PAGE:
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A closeup of a printed copy of the Declaration of Independence.
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The Declaration of Independence and Missouri Statehood: Debates Over Slavery

On August 10, 1821, Missouri became the 24th state. This year, as we celebrate Independence Day and the bicentennial of Missouri statehood, we reflect on the political debates that shaped our past. The first draft of the Declaration of Independence included an anti-slavery clause that was cut out before the document was finalized, allowing for the continued enslavement of people in a document that declares all men to be created equal. Missouri statehood hinged on a compromise over slavery, which prohibited northern states from eradicating the expansion of slavery into Western territories while also introducing legislation that prohibited slavery north of the 36°30′ parallel. Join us for a panel discussion on the Declaration of Independence and Missouri statehood.


Geoff Ward is professor of African and African American Studies and a faculty affiliate in Sociology and American Culture Studies at Washington University in St. Louis. He is also the director of WashU & Slavery, an initiative of the Center for the Study of Race, Ethnicity, and Equity (CRE2) aligned with the global consortium of Universities Studying Slavery. Ward is a member of the organizing committee of the Reparative Justice Coalition of St. Louis, a community-based effort to acknowledge and address legacies of racial violence in greater St. Louis.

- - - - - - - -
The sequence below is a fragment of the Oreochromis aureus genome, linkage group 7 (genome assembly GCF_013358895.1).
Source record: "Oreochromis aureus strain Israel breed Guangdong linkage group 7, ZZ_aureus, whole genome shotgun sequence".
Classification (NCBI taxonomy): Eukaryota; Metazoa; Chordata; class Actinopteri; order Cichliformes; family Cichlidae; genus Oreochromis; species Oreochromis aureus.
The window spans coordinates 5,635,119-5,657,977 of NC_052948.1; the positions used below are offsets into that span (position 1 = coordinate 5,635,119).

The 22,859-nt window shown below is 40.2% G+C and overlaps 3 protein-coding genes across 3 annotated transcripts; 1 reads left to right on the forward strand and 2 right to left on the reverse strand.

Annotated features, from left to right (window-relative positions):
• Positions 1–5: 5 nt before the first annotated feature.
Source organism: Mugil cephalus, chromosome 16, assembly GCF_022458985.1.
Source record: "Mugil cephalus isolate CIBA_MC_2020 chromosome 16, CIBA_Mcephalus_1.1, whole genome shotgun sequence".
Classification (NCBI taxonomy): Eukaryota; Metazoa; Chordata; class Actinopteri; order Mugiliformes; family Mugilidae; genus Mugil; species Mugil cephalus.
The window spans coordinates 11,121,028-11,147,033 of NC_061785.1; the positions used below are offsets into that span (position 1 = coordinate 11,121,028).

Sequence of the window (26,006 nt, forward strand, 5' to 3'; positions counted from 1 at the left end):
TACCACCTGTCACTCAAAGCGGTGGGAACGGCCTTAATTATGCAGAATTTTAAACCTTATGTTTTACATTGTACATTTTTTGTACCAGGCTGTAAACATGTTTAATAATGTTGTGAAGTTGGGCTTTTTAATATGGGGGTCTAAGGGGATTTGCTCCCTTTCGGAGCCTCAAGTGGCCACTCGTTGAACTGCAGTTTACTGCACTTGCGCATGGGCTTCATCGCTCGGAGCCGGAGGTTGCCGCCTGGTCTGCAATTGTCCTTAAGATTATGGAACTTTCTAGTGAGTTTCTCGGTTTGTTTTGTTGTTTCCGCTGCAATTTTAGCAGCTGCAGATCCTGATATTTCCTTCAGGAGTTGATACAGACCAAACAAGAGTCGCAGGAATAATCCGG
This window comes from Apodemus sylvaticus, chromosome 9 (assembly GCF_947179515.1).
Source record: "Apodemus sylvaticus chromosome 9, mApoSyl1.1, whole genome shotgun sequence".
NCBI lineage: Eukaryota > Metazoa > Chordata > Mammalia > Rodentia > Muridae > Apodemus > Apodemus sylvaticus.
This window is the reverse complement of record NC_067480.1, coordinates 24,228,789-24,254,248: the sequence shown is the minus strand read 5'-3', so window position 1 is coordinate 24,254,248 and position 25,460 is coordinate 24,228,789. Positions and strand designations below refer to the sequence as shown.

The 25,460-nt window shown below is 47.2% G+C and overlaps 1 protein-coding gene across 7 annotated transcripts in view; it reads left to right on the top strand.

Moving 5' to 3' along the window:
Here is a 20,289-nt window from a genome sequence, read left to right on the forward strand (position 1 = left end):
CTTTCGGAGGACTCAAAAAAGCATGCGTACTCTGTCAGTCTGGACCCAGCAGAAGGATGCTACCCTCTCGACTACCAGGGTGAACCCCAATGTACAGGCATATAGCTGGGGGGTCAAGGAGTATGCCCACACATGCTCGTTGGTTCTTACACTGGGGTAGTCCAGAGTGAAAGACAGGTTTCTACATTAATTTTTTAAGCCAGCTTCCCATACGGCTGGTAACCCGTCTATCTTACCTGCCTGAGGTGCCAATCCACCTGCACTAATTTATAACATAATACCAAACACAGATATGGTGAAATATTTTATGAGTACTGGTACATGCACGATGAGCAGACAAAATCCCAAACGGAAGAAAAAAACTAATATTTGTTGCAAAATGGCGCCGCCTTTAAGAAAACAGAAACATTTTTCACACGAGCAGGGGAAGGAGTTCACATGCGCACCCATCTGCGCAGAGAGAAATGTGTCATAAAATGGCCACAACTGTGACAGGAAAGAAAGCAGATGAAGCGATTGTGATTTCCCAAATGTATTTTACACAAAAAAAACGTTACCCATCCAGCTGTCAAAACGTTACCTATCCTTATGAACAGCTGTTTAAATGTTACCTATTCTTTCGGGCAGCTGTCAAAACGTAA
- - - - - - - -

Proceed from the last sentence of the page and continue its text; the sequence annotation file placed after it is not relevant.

William S. “Steve” Belko is the Executive Director of the Missouri Humanities Council. From 2005 to January of 2015, Belko was associate professor of History, director of the graduate program in Early American Studies, and director of the graduate certificate program in Historic Preservation at the University of West Florida. He has published several monographs, the most recent of which is Contesting the Constitution: Congress Debates the Missouri Crisis, 1819-1821. Belko has also published numerous award-winning articles on various subjects of early 19th-century American history. Belko received his Ph.D. in history from Mississippi State University (MSU) and was a research historian for MSU’s Social Science Research Center. 

Peter Kastor is professor of History and American Culture Studies in Arts & Sciences at Washington University in St. Louis. A historian of American politics, Kastor is the author or editor of seven books, as well as numerous articles and essays. A former Digital Innovation Fellow at the American Council of Learned Societies, he is currently at work on Creating a Federal Government, a project that combines a book about policymaking during the early republic with a major digital archive that reconstructs the early federal workforce. He is also a contributing author to A Fire Bell in the Past: The Missouri Crisis at 200, a forthcoming two-volume collection of essays on the Missouri Crisis co-edited by Jeffrey Pasley. 

Jeffrey L. Pasley is Frederick W. Middlebush Chair of History and Associate Director of the Kinder Institute on Constitutional Democracy at the University of Missouri. He is the author of The Tyranny of Printers: Newspaper Politics in the Early American Republic, and The First Presidential Contest: The Election of 1796 and the Beginnings of American Democracy. Since 2018, he has been active on the scholarly side of the Missouri Bicentennial Alliance. He helped create “The Struggle for Statehood,” a traveling exhibit sponsored by the Missouri Humanities Council, and organized an international conference that forms the basis for two volumes of historical essays that will be published in 2021, A Fire Bell in the Past: The Missouri Crisis at 200.